This evening, take account of all your deposits and investments and determine what percentage of them you do truly own. If you decide that that percentage is too low for you to accept, you may wish to implement some changes... before others do it for you.

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VWAndy's picture

 Suckers! After all the crap over the last few years?

cossack55's picture

I thought that was Rule 1

Supernova Born's picture

The shell game scam can't be run without shells.

InjectTheVenom's picture

Ann Barnhardt :  "If you can't stand in front of it & touch it & defend it with your weapon, then you don't own it !"   Rock on with your bad self Ann !!  

VWAndy's picture

 All my wealth is in tools. They are not worth taking unless you wanted to work with them. Even then its still not worth it. Thats the day they will piss off the wrong MFS and die.

847328_3527's picture

Real Estate is plunging in Canada and United States except for a few tiny areas so be careful there.

Arnold's picture

I never thought I could afford a gated community.

RafterManFMJ's picture

John McCain is a tool. Just sayin'.

Amun's picture

This whole thread reads like an endless confession of totally obsessed w*nkers

Four chan's picture

bought 10 2008 w fractionals yesterday, the suppression of price is taking place on ebay, stock up while you can is what my advice is.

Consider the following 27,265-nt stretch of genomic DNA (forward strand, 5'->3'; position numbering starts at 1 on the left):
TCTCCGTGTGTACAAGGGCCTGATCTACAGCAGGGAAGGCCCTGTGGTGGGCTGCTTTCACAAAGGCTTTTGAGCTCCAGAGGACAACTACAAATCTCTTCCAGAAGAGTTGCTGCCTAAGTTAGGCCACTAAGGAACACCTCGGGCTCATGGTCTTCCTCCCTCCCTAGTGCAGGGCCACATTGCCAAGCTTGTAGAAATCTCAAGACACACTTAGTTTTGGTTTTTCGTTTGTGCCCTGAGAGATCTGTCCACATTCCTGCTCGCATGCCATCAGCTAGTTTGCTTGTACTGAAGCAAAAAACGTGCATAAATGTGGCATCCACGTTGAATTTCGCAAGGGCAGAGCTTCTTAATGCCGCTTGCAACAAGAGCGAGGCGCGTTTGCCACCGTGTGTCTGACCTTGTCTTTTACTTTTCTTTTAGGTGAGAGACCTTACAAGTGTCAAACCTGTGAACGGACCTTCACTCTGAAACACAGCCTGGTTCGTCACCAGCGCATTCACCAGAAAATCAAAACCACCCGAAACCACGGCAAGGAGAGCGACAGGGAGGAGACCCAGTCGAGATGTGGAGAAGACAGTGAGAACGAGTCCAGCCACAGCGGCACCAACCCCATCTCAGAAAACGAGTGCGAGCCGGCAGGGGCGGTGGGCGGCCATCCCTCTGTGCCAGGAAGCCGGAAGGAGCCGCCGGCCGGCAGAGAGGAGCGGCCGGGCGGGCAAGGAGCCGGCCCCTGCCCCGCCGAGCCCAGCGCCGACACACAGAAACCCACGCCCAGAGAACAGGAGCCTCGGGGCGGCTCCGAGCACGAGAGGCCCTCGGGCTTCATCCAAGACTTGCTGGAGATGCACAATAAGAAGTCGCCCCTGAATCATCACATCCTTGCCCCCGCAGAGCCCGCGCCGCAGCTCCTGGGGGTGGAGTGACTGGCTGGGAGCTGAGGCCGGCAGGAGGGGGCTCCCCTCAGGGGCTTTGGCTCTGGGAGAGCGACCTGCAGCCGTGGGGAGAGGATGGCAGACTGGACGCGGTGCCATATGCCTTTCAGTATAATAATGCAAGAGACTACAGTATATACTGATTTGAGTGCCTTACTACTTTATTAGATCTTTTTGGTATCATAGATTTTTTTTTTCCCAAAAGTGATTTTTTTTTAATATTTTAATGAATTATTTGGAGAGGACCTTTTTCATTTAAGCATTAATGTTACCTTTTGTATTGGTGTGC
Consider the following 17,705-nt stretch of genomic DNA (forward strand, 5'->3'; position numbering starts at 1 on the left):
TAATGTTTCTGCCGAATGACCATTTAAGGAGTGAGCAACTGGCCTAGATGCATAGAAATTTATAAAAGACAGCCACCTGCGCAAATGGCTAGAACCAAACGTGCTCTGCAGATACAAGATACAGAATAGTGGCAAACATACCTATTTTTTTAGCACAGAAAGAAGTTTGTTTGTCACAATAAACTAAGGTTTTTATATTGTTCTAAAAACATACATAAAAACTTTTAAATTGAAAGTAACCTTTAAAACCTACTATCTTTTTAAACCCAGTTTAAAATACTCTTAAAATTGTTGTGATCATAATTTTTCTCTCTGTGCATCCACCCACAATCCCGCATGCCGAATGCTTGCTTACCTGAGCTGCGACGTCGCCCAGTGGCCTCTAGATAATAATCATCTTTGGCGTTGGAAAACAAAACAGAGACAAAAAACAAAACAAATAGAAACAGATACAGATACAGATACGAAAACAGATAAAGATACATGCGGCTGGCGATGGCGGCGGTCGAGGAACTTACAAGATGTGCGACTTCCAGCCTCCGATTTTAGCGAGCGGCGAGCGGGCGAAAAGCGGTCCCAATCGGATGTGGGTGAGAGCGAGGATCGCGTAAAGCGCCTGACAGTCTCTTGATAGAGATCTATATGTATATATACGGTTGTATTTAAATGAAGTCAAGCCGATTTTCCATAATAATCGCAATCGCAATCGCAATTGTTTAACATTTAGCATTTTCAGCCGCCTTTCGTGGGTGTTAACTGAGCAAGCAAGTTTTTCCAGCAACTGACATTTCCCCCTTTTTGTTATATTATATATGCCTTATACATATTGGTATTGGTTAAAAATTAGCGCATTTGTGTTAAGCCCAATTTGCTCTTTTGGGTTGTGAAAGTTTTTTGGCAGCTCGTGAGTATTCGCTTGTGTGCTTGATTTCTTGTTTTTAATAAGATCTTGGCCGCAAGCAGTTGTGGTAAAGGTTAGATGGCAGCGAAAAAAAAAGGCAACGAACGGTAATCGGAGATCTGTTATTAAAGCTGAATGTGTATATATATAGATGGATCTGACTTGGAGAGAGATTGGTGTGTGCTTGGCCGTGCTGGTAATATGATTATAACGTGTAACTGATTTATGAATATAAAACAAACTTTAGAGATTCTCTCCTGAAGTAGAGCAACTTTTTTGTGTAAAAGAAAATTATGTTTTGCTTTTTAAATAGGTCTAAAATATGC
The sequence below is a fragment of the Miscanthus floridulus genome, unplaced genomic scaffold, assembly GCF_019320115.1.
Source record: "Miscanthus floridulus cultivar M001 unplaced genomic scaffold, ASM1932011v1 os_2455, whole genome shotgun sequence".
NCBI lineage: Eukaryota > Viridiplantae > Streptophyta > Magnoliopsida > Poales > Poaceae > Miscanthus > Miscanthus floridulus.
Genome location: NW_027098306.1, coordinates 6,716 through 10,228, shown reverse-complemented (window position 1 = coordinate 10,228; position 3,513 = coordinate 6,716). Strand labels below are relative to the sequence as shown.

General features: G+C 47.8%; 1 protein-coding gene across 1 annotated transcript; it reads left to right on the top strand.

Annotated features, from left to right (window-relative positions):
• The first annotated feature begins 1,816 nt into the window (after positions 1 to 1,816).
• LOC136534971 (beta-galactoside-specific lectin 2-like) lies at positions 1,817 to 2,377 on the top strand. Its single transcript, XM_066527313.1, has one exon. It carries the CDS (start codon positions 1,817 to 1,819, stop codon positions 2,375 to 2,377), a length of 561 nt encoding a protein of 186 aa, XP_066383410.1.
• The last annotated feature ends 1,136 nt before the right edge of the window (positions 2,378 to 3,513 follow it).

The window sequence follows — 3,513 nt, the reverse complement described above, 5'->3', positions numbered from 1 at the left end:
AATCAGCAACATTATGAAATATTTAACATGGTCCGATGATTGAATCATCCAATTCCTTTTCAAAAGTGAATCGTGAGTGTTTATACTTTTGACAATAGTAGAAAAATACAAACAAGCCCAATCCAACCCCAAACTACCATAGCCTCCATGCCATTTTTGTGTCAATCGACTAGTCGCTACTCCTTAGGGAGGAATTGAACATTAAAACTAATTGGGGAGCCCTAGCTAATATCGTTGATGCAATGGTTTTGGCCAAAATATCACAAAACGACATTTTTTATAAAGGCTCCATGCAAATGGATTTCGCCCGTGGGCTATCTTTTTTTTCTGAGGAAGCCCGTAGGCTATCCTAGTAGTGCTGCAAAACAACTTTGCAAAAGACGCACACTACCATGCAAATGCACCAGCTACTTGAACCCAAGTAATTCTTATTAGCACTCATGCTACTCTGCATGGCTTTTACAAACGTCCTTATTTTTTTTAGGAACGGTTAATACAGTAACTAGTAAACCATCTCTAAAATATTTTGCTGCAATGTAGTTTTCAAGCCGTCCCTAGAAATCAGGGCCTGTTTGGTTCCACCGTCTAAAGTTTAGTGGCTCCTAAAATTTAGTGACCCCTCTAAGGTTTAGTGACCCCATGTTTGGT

Chupacabra-322's picture

Keep Stack'n Bitchez!!

"Across the pond in the US, investors are reassured by the existence of the Securities and Exchange Commission, which has the power to refuse this power to investment firms…or not, should they feel that a possible run on redemptions might be destructive to the economy.

Countries differ as to the level of freedom they will allow mutual fund and hedge fund management firms to have on their own, but all of them are likely to err on the side of the protection of the firms rather than the rights of the investor, as the firms will undoubtedly make a good case that a run on funds is unhealthy to the economy."

Dear Globalist,

Fuck Off & Die.

adanata's picture

 

 

You betcha... moreover, if they can lend money to it or tax it... they own that too. :/

RawPawg's picture

currently fondling my stacks
i'm good

FX223's picture

If I need to get to mine...grab the snorkel and back in a few.

 

Fuck those moneychangers games!

Wile-E-Coyote's picture

Did you ever see that guy on the other bank watching you dive the same place..............he got curious one day!

FX223's picture

Maybe, but I don't think he would have seen where I set the bear traps.

Thoresen's picture

Time to rush out and buy a taxable property overseas??? Doesn't work for most of us.

logicalman's picture

No shit, Sherlock!

If you hadn't figured this out before now you've not been watching closely.

 

Jack's Raging Bile Duct's picture

Enough cash on hand to transact. Large line of accessible credit just in case. Everything else goes into business ventures or PMs. The end.

Nolde Huruska's picture

Without rule of law, if you can't defend it you don't own it,

dark fiber's picture

You don't need the law to defend it you need  S&W.  And if "rule of law" doesn't allow it, then fuck the law, .45 is the law.